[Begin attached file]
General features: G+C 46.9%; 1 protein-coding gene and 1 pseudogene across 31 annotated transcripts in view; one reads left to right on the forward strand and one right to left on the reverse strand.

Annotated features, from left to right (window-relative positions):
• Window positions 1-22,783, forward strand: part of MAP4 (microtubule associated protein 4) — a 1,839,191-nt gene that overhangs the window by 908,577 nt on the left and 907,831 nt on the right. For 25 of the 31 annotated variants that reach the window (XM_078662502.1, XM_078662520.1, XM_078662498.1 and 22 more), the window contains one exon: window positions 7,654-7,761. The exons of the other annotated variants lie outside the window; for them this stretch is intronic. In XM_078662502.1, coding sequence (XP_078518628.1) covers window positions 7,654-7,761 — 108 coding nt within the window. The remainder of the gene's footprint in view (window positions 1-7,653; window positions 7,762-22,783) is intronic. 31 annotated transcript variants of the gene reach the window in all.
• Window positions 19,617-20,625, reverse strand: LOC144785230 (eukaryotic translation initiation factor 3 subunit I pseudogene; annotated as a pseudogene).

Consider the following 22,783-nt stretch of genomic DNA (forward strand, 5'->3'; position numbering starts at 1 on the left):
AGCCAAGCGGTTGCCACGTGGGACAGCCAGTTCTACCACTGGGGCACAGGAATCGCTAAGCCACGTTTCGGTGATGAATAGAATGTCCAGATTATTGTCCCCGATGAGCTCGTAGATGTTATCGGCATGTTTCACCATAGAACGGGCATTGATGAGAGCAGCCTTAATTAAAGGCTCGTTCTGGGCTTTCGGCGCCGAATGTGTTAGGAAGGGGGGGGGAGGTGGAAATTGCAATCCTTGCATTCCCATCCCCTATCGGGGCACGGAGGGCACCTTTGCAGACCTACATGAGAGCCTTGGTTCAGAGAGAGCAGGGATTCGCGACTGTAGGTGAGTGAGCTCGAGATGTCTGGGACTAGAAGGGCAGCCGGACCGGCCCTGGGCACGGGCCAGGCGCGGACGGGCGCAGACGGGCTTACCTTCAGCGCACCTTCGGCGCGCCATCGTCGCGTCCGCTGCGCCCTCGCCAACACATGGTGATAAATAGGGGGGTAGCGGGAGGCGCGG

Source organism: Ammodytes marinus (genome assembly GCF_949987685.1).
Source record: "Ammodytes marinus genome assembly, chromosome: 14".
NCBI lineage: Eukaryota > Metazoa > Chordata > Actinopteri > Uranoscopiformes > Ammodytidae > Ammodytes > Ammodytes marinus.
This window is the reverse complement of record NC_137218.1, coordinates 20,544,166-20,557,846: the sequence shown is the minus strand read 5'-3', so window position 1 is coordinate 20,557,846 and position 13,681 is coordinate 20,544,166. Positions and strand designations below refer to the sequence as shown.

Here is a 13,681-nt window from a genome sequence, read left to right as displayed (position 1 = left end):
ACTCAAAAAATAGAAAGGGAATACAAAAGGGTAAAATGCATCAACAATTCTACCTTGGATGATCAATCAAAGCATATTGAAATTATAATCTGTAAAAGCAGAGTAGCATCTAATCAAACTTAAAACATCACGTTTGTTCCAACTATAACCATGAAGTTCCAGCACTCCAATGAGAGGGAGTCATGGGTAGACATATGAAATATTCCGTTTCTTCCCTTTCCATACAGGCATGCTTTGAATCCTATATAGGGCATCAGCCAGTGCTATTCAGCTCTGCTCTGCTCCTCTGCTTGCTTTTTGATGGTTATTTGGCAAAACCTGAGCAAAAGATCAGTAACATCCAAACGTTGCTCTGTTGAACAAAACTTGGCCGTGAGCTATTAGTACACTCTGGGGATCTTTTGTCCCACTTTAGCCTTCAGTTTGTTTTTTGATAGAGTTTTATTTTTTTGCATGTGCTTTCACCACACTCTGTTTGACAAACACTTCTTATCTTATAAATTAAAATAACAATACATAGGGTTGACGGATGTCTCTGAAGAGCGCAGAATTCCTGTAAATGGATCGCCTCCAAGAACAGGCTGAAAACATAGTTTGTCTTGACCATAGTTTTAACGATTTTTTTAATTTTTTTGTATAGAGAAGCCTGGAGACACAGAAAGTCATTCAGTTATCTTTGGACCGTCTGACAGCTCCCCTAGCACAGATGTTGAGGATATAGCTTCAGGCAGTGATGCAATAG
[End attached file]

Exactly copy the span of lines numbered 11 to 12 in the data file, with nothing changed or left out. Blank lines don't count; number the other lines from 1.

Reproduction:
Here is a 13,681-nt window from a genome sequence, read left to right as displayed (position 1 = left end):
ACTCAAAAAATAGAAAGGGAATACAAAAGGGTAAAATGCATCAACAATTCTACCTTGGATGATCAATCAAAGCATATTGAAATTATAATCTGTAAAAGCAGAGTAGCATCTAATCAAACTTAAAACATCACGTTTGTTCCAACTATAACCATGAAGTTCCAGCACTCCAATGAGAGGGAGTCATGGGTAGACATATGAAATATTCCGTTTCTTCCCTTTCCATACAGGCATGCTTTGAATCCTATATAGGGCATCAGCCAGTGCTATTCAGCTCTGCTCTGCTCCTCTGCTTGCTTTTTGATGGTTATTTGGCAAAACCTGAGCAAAAGATCAGTAACATCCAAACGTTGCTCTGTTGAACAAAACTTGGCCGTGAGCTATTAGTACACTCTGGGGATCTTTTGTCCCACTTTAGCCTTCAGTTTGTTTTTTGATAGAGTTTTATTTTTTTGCATGTGCTTTCACCACACTCTGTTTGACAAACACTTCTTATCTTATAAATTAAAATAACAATACATAGGGTTGACGGATGTCTCTGAAGAGCGCAGAATTCCTGTAAATGGATCGCCTCCAAGAACAGGCTGAAAACATAGTTTGTCTTGACCATAGTTTTAACGATTTTTTTAATTTTTTTGTATAGAGAAGCCTGGAGACACAGAAAGTCATTCAGTTATCTTTGGACCGTCTGACAGCTCCCCTAGCACAGATGTTGAGGATATAGCTTCAGGCAGTGATGCAATAG